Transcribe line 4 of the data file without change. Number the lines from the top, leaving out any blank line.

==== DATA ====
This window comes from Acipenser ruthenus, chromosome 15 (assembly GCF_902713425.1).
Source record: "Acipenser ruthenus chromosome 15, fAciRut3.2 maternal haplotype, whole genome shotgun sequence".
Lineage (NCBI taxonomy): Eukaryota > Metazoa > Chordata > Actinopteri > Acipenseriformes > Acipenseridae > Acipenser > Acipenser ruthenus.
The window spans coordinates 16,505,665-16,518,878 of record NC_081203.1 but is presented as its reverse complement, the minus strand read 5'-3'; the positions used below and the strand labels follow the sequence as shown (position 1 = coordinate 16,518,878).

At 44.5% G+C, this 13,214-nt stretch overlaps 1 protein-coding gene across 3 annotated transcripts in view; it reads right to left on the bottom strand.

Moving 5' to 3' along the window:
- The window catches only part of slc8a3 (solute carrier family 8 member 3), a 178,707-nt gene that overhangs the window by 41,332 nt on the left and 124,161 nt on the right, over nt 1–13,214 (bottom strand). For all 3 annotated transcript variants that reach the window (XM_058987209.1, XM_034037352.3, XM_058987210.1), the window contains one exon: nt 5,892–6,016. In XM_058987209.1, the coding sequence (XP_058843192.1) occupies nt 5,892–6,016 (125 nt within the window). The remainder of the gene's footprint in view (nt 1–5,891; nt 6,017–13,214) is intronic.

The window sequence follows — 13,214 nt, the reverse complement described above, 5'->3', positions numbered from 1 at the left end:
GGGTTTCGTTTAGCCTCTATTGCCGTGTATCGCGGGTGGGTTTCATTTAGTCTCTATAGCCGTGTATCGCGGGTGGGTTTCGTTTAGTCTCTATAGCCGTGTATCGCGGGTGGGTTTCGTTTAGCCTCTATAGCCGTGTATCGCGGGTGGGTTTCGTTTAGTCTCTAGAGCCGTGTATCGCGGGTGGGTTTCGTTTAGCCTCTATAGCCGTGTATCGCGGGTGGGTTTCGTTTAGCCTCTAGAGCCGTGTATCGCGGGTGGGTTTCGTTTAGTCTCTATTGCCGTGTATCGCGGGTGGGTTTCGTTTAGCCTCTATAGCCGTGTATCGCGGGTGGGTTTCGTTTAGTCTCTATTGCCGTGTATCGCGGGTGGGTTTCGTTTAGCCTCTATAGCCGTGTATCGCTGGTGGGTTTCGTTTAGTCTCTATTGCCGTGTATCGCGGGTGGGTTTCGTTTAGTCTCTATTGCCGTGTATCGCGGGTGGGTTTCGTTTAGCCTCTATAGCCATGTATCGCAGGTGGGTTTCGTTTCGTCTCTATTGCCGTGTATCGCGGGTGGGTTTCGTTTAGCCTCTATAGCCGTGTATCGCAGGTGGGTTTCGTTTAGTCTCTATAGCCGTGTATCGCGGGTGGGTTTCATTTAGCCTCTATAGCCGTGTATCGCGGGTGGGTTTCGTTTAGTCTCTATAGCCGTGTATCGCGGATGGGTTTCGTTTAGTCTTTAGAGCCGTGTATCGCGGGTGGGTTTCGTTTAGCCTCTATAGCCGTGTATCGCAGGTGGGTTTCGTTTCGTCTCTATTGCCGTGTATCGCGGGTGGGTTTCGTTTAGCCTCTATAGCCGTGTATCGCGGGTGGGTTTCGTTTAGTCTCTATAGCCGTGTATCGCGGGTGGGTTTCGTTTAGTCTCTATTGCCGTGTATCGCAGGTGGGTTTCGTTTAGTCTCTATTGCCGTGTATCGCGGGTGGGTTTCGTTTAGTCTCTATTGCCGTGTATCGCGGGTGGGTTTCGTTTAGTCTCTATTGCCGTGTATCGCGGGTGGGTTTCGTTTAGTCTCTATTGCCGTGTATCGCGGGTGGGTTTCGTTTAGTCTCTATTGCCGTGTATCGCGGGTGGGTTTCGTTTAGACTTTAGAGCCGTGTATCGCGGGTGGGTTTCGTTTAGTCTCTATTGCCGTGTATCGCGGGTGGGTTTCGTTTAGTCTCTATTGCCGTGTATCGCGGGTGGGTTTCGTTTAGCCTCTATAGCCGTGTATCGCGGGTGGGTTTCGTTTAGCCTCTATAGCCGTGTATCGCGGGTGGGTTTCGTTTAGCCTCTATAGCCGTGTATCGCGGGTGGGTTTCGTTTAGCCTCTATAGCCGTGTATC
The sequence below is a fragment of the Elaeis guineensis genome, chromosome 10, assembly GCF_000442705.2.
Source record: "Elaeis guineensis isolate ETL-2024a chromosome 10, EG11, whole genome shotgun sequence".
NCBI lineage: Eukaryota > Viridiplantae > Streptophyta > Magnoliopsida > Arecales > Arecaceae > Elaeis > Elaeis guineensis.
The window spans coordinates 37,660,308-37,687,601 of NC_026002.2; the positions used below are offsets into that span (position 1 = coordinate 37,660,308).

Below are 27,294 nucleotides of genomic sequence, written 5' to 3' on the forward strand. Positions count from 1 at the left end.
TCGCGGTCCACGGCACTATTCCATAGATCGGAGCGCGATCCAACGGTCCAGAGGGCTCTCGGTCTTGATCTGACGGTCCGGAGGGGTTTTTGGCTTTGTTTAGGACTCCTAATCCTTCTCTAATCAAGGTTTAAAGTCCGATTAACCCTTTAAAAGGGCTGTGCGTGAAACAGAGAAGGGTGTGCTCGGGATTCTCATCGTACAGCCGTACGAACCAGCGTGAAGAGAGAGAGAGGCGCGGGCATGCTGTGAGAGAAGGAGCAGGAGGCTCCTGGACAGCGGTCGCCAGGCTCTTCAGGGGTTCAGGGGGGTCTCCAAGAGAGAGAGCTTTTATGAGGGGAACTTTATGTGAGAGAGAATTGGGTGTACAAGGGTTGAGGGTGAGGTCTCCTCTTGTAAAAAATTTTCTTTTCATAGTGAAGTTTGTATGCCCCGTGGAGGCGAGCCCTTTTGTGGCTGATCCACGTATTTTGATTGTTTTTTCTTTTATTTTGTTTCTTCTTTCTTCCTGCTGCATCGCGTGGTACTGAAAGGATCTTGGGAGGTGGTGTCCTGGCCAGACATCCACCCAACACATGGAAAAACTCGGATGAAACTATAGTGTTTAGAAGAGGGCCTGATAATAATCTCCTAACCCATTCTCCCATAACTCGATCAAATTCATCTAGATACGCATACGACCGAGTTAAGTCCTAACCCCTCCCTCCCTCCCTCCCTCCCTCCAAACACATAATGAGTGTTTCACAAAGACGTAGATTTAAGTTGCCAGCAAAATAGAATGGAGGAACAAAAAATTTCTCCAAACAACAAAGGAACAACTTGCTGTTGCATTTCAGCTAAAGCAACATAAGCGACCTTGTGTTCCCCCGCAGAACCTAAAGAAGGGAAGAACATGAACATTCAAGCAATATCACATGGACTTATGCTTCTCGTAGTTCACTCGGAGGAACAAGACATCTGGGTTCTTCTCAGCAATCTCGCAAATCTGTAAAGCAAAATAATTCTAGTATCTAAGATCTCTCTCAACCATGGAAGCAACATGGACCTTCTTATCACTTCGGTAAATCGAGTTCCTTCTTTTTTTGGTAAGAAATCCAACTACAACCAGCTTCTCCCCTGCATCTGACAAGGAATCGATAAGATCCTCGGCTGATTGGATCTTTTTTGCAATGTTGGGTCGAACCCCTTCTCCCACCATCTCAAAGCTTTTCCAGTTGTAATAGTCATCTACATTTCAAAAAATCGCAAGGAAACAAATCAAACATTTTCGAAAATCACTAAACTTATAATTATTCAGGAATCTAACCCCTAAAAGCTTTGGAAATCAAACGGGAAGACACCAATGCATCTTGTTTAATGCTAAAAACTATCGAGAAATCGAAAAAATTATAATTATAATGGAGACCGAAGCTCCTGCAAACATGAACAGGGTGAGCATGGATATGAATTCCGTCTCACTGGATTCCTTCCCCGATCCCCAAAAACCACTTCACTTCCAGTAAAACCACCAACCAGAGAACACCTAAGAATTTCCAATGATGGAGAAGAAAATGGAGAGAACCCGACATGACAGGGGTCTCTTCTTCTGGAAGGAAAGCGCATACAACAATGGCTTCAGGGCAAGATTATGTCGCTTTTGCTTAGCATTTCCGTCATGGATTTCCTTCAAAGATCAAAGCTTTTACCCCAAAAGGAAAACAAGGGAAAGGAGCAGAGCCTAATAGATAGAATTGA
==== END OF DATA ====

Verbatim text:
The window spans coordinates 16,505,665-16,518,878 of record NC_081203.1 but is presented as its reverse complement, the minus strand read 5'-3'; the positions used below and the strand labels follow the sequence as shown (position 1 = coordinate 16,518,878).